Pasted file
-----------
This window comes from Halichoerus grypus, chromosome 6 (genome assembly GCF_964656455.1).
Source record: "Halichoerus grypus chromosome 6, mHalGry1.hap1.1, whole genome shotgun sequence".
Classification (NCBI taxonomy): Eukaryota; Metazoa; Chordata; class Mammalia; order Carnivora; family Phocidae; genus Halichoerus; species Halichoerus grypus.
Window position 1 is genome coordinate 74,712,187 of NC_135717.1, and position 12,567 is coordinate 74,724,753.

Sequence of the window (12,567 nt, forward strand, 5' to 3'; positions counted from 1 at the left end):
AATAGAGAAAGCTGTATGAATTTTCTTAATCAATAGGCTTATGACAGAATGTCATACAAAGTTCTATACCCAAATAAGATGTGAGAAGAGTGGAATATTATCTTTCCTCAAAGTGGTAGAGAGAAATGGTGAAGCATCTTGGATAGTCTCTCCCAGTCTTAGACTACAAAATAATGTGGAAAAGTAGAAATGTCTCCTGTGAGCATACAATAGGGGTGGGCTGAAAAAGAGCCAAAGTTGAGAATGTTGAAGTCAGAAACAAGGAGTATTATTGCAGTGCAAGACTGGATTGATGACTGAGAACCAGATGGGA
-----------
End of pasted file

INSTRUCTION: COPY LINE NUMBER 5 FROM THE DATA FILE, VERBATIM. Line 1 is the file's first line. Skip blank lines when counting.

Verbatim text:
Sequence of the window (12,567 nt, forward strand, 5' to 3'; positions counted from 1 at the left end):